The sample for the study consisted of 10 participants from the Gulu District in

The sample for the study consisted of 10 participants

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The sample for the study consisted of 10 participants from the Gulu District in northern Uganda who were over 21 years of age and who had undergone reintegration. Data for the study were collected as follows: A review of the literature explored the role of child soldiers in African conflicts, the trauma and abuse they suffer, and their rehabilitation. In-depth, face-to-face interviews with 10 participants were conducted, recorded and transcribed. The interviews conducted with an interpreter were directed by key questions. The data collected from the transcribed interviews, observational notes and documents were triangulated, and then the information was coded into themes, sub-themes and categories. These categories and codes systematically formed the basis for the emerging story. A selection of the findings is presented below with verbatim quotes from the participants. Findings and Discussion Stigmatization, Stereotyping and Prejudice Returnees experienced mixed feelings when returning back to their communities. Some experienced welcoming attitudes from family and community members whilst others were rejected and subject to ostracism. A statement from one of the interviewees illustrates this: Some people welcomed me and were very happy to see me because it was by God’s Grace that I managed to escape. But, others were not because their children did not come back. (Interviewee, 1) Stigmatization, stereotyping and prejudice constitutes a challenge to reintegration that all of the participants experienced. One of the participants explains that community members fear to socialize with her: Most people think ... I can harm them because they say that I have spirits of those I killed. ... I can beat and kill them so they avoid being close to me. (Interviewee, 2) Another young woman reports a similar experience: Elders pointed fingers at me, accusing me of having evil spirits in me and they would not allow me socialize with other people and children saying that the spirits I had could enter their children...Umm, they call us luneco! (killers). If you socialize with them, they can easily kill you! (Interviewee, 3) Traditional beliefs and superstition is an inherent part of the Ugandan society. The belief that evil spirits have entered these women leads community members to develop negative and 3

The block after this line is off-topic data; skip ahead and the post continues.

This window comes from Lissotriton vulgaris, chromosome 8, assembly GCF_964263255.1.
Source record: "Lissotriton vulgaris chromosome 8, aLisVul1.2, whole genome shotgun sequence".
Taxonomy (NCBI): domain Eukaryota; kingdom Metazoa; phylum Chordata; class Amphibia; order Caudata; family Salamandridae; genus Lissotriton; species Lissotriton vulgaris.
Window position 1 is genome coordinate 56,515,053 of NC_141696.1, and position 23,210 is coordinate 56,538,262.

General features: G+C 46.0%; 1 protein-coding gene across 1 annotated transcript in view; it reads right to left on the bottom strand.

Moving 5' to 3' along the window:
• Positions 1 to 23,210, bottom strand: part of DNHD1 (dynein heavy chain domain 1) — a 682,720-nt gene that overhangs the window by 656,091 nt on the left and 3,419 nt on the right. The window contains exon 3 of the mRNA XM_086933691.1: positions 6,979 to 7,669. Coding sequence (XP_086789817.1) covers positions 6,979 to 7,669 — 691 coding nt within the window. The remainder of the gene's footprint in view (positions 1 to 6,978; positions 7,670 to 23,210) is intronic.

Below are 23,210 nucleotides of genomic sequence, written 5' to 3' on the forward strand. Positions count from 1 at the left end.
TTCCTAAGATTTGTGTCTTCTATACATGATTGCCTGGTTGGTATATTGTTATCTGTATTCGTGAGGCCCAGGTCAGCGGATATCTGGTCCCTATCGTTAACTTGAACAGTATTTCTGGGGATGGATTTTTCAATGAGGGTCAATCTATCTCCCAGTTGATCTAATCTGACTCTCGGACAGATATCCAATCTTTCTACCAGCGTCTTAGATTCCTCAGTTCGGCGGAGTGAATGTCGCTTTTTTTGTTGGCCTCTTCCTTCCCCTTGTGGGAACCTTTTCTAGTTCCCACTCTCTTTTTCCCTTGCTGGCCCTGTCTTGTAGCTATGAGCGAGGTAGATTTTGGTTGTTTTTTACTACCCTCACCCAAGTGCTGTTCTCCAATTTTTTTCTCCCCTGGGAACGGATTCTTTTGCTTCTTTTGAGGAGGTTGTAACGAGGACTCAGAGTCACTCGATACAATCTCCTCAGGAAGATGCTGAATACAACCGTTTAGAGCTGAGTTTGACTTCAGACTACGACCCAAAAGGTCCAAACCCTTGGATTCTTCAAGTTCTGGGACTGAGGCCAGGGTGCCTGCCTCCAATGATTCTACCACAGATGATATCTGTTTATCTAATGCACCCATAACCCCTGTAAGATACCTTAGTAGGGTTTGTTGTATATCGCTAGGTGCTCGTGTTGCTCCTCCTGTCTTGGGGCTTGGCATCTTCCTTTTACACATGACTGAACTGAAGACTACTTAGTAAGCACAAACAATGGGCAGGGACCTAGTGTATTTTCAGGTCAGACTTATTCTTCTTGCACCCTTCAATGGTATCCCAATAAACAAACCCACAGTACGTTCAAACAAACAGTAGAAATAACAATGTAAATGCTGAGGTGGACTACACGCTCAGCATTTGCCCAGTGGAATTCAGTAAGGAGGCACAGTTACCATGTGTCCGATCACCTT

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hostile attitudes towards these women. One of the interviewees even got blamed for the death of her husband when he passed away due to a medical condition. People point fingers at me saying she stayed in the bush, she is unfortunate, and has bad spirits in her that is why her husband died. (Interviewee, 2) Women who return with children they have born in captivity report incidences of particular hardship which are experienced by both them and their children. Some ... call me; cen…,(evil spirits) and they would not want my children to play with theirs.. (Interviewee, 8) It is very challenging especially when one comes back with children. Like in my case, I came back with two. It is very hard for people to accept them even for my family members... my close relatives even throw insults at the children saying
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  • Summer '16
  • Ramon Wawire
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